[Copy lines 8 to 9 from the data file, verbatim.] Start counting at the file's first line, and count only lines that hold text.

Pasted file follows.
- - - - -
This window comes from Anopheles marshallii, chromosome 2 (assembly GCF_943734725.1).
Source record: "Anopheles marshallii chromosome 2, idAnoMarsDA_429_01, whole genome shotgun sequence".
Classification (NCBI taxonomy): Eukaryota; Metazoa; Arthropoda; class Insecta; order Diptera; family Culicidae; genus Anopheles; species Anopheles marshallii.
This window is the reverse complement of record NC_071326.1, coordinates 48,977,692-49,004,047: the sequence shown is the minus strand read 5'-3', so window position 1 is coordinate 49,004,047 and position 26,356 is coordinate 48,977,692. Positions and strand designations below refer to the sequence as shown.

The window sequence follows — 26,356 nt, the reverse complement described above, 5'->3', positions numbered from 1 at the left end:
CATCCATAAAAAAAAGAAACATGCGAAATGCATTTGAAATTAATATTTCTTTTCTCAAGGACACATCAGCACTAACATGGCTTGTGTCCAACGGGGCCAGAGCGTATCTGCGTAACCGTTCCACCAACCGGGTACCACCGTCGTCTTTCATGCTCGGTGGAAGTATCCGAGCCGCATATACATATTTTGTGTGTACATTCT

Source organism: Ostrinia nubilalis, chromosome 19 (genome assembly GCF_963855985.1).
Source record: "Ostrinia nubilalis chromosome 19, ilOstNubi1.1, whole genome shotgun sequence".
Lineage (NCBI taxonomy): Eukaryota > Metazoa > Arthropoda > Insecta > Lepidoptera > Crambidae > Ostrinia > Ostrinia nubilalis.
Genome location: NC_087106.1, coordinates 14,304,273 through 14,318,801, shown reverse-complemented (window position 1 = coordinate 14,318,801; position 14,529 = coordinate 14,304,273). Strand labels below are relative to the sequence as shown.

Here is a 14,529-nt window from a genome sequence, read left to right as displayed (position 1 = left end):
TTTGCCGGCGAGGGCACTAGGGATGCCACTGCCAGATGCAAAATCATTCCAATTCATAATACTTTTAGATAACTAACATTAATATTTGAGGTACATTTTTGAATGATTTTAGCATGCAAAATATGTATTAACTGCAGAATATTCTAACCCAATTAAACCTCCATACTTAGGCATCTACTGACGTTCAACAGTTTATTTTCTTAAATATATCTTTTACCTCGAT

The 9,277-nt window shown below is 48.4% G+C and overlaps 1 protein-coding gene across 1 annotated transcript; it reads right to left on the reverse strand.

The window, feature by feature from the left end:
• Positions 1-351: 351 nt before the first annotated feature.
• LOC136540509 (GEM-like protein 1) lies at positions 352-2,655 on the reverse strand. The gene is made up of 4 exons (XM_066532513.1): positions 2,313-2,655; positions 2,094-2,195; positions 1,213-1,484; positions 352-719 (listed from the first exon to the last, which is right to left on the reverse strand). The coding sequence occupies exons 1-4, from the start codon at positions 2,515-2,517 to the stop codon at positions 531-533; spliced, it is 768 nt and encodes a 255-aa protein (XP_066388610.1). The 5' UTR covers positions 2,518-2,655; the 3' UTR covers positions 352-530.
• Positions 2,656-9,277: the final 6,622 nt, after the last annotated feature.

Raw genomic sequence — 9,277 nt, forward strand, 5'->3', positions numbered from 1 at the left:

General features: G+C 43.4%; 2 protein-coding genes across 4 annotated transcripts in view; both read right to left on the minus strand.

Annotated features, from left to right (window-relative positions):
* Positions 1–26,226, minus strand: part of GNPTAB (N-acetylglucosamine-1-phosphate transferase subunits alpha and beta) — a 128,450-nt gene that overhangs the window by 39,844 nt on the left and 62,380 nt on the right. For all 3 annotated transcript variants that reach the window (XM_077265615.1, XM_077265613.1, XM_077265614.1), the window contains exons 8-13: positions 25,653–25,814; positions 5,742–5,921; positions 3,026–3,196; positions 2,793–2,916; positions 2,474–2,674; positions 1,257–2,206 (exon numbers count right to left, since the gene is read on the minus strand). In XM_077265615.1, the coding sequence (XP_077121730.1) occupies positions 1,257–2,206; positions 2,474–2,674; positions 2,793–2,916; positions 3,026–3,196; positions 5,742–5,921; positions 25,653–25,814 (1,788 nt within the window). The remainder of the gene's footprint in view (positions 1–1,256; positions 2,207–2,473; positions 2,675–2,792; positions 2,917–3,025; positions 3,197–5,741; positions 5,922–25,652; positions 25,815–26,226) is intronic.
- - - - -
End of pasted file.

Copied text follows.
Source record: "Ostrinia nubilalis chromosome 19, ilOstNubi1.1, whole genome shotgun sequence".
Lineage (NCBI taxonomy): Eukaryota > Metazoa > Arthropoda > Insecta > Lepidoptera > Crambidae > Ostrinia > Ostrinia nubilalis.